All of the stress piled up and turned an otherwise mild-mannered Daddy into a raging bull. I was over being a grown-up in general, and a parent in particular. I was having vivid fantasies of an alternate life as a dual-income, no kids (DINK) lifestyle. Just imagine: sleeping in on the weekends, long drives with no specific destination in mind, watching a full basketball game without a child getting injured in front of the TV. I must admit, there were more than a few instances last weekend when I was far from a model parent.

But then at some point during this week I got over my fantasies and realized how lucky I am to have two smart, sensitive, loving and hilarious little boys to call my sons. So on Saturday after putting in a half-day at the office writing telescope proposals I decided to take Owen on an adventure to a putt-putt golf course. As with many things in the greater Los Angeles area, the putt-putt golf course was about 25 miles, 4 freeways and 35-50 minutes away. Because of a major accident on the 60 West, the 60 East was backed up for miles and it took us about 45 minutes to get there. But it was worth it when the windmills and castles of the Golf-N-Stuff appeared on the side of the freeway. Owen said, "Whoa! Is that our adventure." It sure was!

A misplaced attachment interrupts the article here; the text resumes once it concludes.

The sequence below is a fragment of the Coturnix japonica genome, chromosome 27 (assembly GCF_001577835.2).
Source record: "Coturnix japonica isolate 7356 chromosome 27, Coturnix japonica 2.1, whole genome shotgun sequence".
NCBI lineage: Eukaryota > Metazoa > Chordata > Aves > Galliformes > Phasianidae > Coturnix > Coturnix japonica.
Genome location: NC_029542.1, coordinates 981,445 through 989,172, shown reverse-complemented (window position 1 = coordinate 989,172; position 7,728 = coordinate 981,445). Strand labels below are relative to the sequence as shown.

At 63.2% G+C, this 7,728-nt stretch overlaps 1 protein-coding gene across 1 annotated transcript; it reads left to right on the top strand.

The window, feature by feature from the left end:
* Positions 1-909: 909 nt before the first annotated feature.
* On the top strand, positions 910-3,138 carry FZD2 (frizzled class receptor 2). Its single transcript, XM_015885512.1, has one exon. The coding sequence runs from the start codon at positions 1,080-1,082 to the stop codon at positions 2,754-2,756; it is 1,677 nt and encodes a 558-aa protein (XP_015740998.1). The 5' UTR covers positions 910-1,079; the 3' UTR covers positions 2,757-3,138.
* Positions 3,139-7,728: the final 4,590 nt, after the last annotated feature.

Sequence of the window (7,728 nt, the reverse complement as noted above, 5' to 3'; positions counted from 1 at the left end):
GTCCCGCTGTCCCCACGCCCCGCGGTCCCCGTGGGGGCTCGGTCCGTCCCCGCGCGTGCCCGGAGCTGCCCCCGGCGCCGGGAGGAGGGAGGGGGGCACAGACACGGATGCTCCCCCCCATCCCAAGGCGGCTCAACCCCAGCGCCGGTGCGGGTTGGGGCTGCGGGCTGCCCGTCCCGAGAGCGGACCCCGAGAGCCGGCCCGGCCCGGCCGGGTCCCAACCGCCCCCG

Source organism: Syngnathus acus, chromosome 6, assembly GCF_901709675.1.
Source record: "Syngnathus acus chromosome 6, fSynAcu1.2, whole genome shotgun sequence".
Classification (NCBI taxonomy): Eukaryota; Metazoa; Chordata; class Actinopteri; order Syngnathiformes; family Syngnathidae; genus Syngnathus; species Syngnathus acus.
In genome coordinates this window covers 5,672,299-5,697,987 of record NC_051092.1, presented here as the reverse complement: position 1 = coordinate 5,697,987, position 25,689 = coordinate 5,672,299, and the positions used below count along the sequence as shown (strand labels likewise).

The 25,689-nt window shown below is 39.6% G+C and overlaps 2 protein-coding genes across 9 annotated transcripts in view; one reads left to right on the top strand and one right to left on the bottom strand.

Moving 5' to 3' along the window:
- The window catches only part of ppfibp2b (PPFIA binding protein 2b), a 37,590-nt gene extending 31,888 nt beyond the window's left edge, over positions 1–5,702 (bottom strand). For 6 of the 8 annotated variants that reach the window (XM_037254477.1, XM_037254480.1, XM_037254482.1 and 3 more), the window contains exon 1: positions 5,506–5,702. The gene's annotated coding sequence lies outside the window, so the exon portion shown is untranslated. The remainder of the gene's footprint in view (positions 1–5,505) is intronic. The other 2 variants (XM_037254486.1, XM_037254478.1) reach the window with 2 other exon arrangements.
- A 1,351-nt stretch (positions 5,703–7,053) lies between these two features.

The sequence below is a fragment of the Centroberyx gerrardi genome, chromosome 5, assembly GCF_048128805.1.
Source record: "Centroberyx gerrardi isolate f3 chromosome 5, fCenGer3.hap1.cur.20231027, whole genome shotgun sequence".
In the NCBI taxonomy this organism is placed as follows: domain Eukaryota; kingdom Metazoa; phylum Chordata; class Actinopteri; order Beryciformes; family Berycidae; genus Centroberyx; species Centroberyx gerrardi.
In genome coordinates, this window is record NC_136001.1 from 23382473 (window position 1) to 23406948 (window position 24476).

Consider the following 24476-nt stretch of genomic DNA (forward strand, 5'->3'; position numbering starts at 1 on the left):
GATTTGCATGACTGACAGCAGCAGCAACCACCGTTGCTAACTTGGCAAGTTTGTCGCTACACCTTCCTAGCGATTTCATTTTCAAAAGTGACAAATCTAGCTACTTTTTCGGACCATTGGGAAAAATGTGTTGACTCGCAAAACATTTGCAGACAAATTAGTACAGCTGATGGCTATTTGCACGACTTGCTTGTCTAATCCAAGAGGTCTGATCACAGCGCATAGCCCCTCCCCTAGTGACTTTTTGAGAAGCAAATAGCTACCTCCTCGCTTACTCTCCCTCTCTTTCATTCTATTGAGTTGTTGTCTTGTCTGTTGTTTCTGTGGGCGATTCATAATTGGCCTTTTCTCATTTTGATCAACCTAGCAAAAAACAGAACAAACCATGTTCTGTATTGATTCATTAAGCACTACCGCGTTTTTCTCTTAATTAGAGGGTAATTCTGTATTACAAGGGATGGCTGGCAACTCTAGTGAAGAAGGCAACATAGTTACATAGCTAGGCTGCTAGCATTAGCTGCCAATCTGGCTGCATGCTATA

Owen thoroughly enjoyed knocking the golf ball around the course using his signature, extremely-awkward golf stroke. Imagine a combination of hockey face-off, croquette stroke, and jungle explorer using a machete. On hole 8, Dad struggled on the par-3 volcano, ending the hole +4 because I couldn't get it over the lip of the mountain and into the caldera. However, Owen teed up, hit the ball through his legs standing backward and got a hole-in-one.

Later, on hole 11 the situation reversed. I got a birdie while Owen struggled to get the ball up the ramp and into the skee-ball like receptacles. So he decided to eschew the golf club and went for a more direct method of moving the ball:

(In the video, after I say, "Over there!" Owen says, "What the heck?! I can't believe that!")

After the golf course, we went inside to the arcade where we raced cars, shot some hoops and mini-bowled. We had enough tickets for two Blowpop suckers and a foam dart-like projectile. It was a good day out with the boy.

Oh, and on the way home I took the 60 W to the 710 N to the 10 W to the 5 N to the 110N, which was way better and only took 25 minutes!

Monday, March 15, 2010

The Telling

Our good friends Jason and Julia stayed with us last week. They showed us a video in which they tell Jason's parents that Julia is pregnant (!). His mother's reaction is truly priceless. Enjoy!

Here's the long version.

Congrats Jason and Julia!